% Arguments = title string, data set, display legend flag, display tooltips flag, generate URLs flag
chart3D = org.jfree.chart.ChartFactory.createPieChart3D('Programming languages', dataset, true, true, false);
 
% Update some chart properties
plot3D = chart3D.getPlot;	% an org.jfree.chart.plot.PiePlot3D obj
plot3D.setForegroundAlpha(0.7);	% set transparency level
 
% Finally, place the chart in a Swing-compliant panel and display using javacomponent
jPanel = org.jfree.chart.ChartPanel(chart3D);
[jp,hp] = javacomponent(jPanel,[20,20,300,300],gcf);

JFreeChart 3D pie chart

JFreeChart 3D pie chart

…and similarly for a 2D exploding pie-chart (no need to recreate the panel – simply point it to the new chart using jPanel.setChart and the entire figure is automatically redrawn):

chart2D = org.jfree.chart.ChartFactory.createPieChart('Programming languages', dataset, true, true, false);
plot2D = chart2D.getPlot;  % an org.jfree.chart.plot.PiePlot obj
plot2D.setExplodePercent(0,0.6);  % 1st value, 60% outward
plot2D.setExplodePercent(3,0.30); % 4th value, 30% outward
jPanel.setChart(chart2D);

JFreeChart 2D pie chart

JFreeChart 2D pie chart

JFreeChart has some limitations compared to Matlab plots, but it can do things that are extremely difficult to achieve in Matlab, as shown in the following screenshots:

JFreeChart Gantt Charts

JFreeChart Dial Gauges

JFreeChart Custom Gauges

JFreeChart Ring Charts

Few of the many JFreeChart charts and gauges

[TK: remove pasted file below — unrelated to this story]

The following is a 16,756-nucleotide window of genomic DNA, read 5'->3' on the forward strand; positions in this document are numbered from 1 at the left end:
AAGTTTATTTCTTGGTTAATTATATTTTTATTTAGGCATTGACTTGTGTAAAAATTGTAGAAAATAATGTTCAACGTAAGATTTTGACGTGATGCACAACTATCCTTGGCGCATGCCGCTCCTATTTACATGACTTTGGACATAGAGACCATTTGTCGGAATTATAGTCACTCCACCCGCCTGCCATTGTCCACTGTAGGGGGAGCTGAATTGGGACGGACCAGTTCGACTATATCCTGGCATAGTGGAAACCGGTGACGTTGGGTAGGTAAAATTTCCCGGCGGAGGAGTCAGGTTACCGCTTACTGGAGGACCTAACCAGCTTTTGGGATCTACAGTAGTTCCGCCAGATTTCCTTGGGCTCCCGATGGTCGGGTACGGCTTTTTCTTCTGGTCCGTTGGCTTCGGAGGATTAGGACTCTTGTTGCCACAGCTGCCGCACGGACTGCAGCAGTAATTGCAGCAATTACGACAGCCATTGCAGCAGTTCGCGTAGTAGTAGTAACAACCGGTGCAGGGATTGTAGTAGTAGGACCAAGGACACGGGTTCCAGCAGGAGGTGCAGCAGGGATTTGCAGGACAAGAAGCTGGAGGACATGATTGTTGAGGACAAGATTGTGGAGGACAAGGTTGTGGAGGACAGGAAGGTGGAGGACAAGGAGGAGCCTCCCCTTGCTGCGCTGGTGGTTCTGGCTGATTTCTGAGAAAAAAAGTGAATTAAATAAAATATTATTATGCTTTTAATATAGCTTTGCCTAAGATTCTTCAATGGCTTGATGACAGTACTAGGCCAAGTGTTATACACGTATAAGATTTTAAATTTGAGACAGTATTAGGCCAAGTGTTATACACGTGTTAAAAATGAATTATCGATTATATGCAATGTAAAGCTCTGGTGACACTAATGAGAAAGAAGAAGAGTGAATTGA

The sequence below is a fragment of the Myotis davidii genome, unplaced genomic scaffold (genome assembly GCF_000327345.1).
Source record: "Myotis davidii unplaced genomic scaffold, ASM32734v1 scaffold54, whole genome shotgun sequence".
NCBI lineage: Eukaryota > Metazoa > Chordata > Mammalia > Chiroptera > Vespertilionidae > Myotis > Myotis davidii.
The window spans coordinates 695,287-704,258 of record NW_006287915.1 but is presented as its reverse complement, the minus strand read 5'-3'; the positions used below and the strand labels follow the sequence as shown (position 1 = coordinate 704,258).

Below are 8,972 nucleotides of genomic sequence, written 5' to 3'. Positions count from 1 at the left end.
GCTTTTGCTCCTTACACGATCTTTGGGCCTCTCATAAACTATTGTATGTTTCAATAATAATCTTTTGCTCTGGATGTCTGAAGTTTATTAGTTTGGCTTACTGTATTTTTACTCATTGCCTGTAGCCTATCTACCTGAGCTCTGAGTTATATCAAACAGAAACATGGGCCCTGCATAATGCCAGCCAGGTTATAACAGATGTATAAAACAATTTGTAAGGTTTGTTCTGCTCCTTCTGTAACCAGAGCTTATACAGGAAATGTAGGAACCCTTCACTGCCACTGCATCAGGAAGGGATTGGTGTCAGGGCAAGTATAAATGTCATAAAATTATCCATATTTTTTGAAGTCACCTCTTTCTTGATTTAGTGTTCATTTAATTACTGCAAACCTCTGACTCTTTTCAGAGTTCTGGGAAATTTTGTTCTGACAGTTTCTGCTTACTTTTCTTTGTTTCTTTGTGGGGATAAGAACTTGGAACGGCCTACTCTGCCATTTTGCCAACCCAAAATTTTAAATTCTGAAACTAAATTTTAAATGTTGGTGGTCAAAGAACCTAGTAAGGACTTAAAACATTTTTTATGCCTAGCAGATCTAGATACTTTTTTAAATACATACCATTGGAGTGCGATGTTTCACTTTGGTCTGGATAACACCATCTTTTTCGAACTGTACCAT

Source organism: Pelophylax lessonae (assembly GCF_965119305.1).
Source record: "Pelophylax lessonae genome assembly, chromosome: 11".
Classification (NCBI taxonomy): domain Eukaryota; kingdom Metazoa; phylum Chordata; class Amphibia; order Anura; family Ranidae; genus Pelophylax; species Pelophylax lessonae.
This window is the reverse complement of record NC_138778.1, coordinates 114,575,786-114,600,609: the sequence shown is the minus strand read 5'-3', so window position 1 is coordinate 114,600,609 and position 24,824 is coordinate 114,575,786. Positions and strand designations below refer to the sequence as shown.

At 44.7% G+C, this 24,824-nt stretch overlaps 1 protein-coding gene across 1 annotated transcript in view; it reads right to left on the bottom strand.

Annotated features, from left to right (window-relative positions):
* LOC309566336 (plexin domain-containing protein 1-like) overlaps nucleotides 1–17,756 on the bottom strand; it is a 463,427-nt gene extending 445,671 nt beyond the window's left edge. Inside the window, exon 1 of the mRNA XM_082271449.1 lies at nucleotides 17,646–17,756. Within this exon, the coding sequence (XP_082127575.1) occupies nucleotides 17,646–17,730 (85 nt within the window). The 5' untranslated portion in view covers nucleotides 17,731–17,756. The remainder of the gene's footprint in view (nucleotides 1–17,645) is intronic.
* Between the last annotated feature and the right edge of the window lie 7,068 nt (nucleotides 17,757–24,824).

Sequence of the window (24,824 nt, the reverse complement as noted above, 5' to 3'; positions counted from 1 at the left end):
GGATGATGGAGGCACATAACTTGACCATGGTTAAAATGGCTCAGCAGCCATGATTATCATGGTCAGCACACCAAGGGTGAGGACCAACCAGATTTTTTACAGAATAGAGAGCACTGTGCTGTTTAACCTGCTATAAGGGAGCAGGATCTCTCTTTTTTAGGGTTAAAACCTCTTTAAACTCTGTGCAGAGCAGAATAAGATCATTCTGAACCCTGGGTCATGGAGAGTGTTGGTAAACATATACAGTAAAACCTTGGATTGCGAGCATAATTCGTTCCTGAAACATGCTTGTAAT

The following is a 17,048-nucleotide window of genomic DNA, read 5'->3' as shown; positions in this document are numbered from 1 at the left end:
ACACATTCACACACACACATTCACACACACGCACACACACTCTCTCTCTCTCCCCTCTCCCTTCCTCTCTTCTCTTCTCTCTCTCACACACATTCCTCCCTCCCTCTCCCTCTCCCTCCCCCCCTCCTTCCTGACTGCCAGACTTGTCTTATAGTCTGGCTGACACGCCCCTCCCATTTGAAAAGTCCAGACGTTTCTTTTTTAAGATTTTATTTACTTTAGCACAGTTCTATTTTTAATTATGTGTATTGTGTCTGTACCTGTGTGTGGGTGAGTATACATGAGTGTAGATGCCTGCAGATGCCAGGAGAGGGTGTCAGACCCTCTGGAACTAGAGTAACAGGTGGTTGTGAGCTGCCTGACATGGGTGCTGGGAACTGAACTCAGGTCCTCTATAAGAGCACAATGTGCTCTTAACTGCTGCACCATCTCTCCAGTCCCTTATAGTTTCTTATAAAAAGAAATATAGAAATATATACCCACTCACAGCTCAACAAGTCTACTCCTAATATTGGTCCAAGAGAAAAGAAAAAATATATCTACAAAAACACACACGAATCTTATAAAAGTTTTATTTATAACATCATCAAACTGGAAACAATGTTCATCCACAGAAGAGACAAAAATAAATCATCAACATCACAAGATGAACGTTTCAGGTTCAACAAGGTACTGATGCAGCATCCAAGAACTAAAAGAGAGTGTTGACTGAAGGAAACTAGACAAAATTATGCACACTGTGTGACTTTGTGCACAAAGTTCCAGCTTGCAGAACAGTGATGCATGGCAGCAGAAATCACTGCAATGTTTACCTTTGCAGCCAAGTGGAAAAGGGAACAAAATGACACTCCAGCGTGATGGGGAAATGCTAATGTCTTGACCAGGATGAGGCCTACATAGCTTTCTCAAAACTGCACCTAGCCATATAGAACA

Just in case you were wondering – these charts and gauges can easily be made interactive and animated. Adding them within a Matlab figure panel provides a wonderful GUI interaction experience.

Bottom line: I started out looking for a simple infographic for work, and ended up wasting hours playing around with JFreeeChart… Another day’s work down the drain. :-)

Have you used JFreeChart (or any other 3rd-party charting library) in your code? If you have (or if you find some interesting Matlab-related infographic), please tell us about it in a comment.

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17 Responses to JFreeChart graphs and gauges

  1. Scott Koch says:

    Hi Yair, interesting post.

    I’ve played with jgraph (http://www.jgraph.com/jgraph.html). It’s more of a graphing (flow diagram) tool originally meant to extend jtree. I thought it might be useful in creating a simple “visual programing” interface akin to Simulink. It works almost as advertised except for dragging vertices around. For some reason, no matter how hard I try, I can’t seem to get that behavior enabled when using Matlab (it works fine in pure java). Maybe it has something to do with DnD but it still eludes me.